Sarah Douglas competes at Sailing Olympic Test Event in Marseille, France.Vincent Curutchet/World Sailing
Vincent Curutchet/World Sailing

Sarah Douglas


Sarah Douglas made history in her Olympic debut at Tokyo 2020 where her sixth-place finish in the Laser Radial (later renamed ILCA 6) was the best ever Olympic result for a Canadian woman in an individual sailing event. Douglas had qualified for the Medal Race in fourth-place overall after the 10-race opening series, where her results were highlighted by a second place finish in Race 10.

In April 2022, Douglas earned her first podium finish at a World Sailing regatta when she won ILCA 6 gold at the Trofeo Princesa Sofia, a World Sailing World Cup and the first major Olympic multiclass competition to take place since Tokyo 2020. One year later, she earned another major international victory at the 2023 Semaine Olympique Française in Hyères, France, finishing just ahead of Tokyo 2020 and 2022 ILCA 6 World Championship gold medallist Anne-Marie Rindom.

Douglas’ success continued at the Santiago 2023 Pan American Games where she again stood on the podium, taking the ILCA 6 silver medal. Four years earlier, she had won gold at the Lima 2019 Pan Am Games, pushing through a bacterial infection that kept her mostly in bed when she wasn’t racing. She went on to post  a seventh-place finish at the official Olympic test event for Tokyo 2020, proving to her what perseverance could do.

Douglas’ success has come despite being diagnosed at age 14 with the genetic blood disorder alpha thalassemia, which reduces the amount of hemoglobin her body can produce. As an endurance athlete, having less oxygen carried throughout her body could put her at a competitive disadvantage, but she works hard in the gym to ensure her fitness level is among the best in her boat class.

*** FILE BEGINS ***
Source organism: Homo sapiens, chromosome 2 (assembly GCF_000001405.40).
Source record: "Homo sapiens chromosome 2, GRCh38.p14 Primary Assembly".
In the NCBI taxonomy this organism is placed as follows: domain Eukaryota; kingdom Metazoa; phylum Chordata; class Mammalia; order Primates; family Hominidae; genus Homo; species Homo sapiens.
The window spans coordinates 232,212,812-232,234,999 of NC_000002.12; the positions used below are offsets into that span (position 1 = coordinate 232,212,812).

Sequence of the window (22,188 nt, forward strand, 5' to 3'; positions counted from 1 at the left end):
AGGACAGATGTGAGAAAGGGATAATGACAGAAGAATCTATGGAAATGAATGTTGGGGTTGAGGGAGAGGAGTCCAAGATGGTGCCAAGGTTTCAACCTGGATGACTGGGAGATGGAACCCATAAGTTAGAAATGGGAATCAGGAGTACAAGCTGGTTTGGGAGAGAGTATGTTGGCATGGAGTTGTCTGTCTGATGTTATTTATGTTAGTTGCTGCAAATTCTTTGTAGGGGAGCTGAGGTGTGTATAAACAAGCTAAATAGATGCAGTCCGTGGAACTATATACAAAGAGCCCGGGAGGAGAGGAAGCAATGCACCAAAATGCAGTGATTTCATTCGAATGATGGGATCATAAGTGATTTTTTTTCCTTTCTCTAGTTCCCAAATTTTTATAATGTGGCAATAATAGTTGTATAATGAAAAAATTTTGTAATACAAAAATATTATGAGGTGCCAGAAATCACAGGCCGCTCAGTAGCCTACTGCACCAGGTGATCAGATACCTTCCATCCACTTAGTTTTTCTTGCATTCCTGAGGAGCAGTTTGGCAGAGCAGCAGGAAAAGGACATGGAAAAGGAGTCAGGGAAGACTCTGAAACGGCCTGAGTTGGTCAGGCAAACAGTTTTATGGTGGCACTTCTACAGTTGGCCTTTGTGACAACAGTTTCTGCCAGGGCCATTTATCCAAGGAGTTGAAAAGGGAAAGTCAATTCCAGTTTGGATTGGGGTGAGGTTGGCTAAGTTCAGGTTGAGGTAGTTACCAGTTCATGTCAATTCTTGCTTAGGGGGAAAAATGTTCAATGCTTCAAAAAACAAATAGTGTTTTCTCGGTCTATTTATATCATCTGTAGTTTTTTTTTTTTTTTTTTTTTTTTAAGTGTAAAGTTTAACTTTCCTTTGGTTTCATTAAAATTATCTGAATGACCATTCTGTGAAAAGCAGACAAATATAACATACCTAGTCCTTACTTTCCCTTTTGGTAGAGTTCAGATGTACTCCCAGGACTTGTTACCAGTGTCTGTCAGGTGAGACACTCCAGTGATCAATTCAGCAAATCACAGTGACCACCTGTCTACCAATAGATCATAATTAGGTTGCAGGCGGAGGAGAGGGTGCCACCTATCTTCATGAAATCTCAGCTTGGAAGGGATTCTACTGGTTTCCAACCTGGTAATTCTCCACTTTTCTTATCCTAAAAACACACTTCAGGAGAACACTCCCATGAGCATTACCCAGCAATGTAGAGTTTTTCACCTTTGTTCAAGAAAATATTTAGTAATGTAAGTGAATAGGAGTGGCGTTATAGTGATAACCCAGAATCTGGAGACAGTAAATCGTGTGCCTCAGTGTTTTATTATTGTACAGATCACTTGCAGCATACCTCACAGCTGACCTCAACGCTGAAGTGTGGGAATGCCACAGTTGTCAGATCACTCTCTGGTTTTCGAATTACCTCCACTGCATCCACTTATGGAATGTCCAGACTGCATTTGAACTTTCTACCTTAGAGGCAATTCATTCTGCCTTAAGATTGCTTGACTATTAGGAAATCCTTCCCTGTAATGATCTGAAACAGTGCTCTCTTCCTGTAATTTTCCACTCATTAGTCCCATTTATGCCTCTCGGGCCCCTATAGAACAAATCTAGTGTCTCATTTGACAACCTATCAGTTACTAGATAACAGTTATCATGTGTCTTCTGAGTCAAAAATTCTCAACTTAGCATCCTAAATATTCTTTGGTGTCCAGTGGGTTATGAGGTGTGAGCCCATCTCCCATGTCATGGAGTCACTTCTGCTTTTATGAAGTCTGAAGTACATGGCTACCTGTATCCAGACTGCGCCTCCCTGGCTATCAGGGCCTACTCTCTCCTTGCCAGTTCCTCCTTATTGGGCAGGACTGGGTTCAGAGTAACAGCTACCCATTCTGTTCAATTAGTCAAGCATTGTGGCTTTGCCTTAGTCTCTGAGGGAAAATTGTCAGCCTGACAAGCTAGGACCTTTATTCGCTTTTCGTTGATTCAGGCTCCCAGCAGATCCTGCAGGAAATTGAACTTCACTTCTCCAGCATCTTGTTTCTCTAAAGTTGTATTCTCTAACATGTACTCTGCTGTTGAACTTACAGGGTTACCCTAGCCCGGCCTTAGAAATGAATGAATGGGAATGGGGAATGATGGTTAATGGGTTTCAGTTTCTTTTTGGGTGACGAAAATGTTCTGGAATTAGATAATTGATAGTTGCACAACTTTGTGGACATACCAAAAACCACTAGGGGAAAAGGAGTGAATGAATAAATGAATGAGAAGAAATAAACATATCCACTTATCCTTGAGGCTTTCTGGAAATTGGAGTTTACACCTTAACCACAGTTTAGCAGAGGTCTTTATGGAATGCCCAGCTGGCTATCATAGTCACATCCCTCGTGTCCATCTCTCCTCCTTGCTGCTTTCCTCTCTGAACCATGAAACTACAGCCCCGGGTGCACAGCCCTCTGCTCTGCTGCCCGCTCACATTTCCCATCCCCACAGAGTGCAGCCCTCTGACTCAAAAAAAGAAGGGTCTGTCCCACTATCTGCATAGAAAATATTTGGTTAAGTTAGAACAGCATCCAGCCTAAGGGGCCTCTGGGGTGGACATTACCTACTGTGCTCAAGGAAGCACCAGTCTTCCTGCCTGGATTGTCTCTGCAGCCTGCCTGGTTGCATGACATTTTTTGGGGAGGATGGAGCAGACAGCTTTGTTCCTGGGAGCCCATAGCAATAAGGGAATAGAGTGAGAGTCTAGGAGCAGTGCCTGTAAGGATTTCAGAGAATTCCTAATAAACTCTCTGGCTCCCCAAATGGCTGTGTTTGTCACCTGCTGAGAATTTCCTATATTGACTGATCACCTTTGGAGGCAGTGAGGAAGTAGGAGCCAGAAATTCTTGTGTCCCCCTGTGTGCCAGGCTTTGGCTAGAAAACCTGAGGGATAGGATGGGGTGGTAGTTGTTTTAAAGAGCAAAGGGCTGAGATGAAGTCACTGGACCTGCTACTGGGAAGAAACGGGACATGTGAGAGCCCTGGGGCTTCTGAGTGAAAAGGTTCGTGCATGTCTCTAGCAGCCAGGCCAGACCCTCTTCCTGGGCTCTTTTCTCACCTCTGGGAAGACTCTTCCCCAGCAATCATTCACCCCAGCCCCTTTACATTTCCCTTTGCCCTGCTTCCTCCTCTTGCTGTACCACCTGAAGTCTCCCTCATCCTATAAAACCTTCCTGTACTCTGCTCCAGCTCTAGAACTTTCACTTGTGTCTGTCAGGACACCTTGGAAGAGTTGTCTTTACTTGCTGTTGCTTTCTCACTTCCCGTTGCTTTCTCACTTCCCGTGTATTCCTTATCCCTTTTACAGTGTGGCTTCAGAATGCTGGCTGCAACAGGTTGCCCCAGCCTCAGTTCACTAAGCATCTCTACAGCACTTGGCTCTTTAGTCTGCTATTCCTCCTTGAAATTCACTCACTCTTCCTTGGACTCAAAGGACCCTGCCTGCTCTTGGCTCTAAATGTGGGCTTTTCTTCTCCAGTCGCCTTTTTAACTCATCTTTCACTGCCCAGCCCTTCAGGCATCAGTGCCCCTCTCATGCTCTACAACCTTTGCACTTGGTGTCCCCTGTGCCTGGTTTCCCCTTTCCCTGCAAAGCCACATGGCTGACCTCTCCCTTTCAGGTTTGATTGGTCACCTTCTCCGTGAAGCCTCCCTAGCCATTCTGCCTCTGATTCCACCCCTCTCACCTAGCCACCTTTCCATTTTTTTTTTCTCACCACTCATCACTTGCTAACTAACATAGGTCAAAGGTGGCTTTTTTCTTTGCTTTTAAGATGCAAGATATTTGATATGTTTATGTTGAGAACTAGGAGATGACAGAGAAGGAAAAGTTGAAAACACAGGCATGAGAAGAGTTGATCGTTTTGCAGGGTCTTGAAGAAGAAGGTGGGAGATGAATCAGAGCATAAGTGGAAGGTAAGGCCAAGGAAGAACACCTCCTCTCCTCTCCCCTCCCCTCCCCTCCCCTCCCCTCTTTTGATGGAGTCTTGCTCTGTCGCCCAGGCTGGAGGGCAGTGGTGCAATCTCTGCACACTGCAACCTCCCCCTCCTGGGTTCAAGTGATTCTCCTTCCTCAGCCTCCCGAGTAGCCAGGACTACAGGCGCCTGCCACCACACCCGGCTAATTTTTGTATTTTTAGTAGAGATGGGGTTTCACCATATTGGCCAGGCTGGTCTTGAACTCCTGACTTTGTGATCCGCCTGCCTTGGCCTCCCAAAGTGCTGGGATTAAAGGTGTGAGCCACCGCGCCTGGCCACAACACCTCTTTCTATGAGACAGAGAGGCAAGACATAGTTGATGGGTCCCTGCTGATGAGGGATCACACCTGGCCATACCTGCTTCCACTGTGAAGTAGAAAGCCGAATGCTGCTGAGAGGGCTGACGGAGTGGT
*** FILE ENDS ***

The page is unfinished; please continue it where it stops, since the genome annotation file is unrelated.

Douglas started sailing as a seven-year-old in Barbados and competed at her first world championships in the Optimist class when she was 10. She returned to Canada in 2008 to attend high school and moved into the Laser Radial class, quickly becoming one of the top youth sailors in the country.

In 2010, she competed at the inaugural Youth Olympic Games in Singapore in the Byte CII class. But after placing second at the Youth Nationals in 2010, Douglas lost her love of competition and spent the next two and a half years coaching youth athletes. During that time, she attended a camp for Team Ontario athletes headed to the Canada Games and was re-inspired to chase her Olympic dreams after hearing Rosie MacLennan speak about winning gold at London 2012. Douglas returned to competitive sailing in 2014 and was named to the senior national team in 2015.

She had a gradual rise up the international rankings, achieving a career highlight at the 2018 Sailing World Championships in Aarhus, Denmark where her sixth-place finish qualified an Olympic berth for Canada in the Laser Radial for Tokyo 2020.

A Little More About Sarah

Getting into the Sport: Started sailing at age 7, drawn by her family’s love for the ocean… Growing up in Barbados allowed her to sail year round… Older brother Greg Douglas is a two-time Olympian in sailing who represented Barbados at Beijing 2008 and Canada at London 2012… Outside Interests: Earned her Bachelor of Commerce in Marketing Management at the University of Guelph in 2017… Ambassador for Fast and Female… Enjoys water activities (swimming, snorkeling, leisure sailing), cooking and anything associated with food… Odds and Ends: Never has green lines on her boat because they represent land and are considered bad luck…

Olympic Highlights

Games Sport Event Finish
Tokyo 2020SailingOne-Person Dinghy (Laser Radial) - Women6

Notable International Results

Olympic Games: 2020 - 6th (ILCA 6)

Pan American Games: 2023 – SILVER (ILCA 6); 2019 – GOLD (ILCA 6)

Sailing World Championships: 2023 – 24th (ILCA 6); 2018 – 6th (ILCA 6)

Class World Championships: 2024 – 26th (ILCA 6); 2022 – 15th (ILCA 6); 2020 – 27th (ILCA 6); 2019 – 31st (ILCA 6); 2017 – 12th (ILCA 6); 2016 – 21st (ILCA 6); 2009 – 21st (Byte)

Youth Olympic Games: 2010 – 10th (Byte)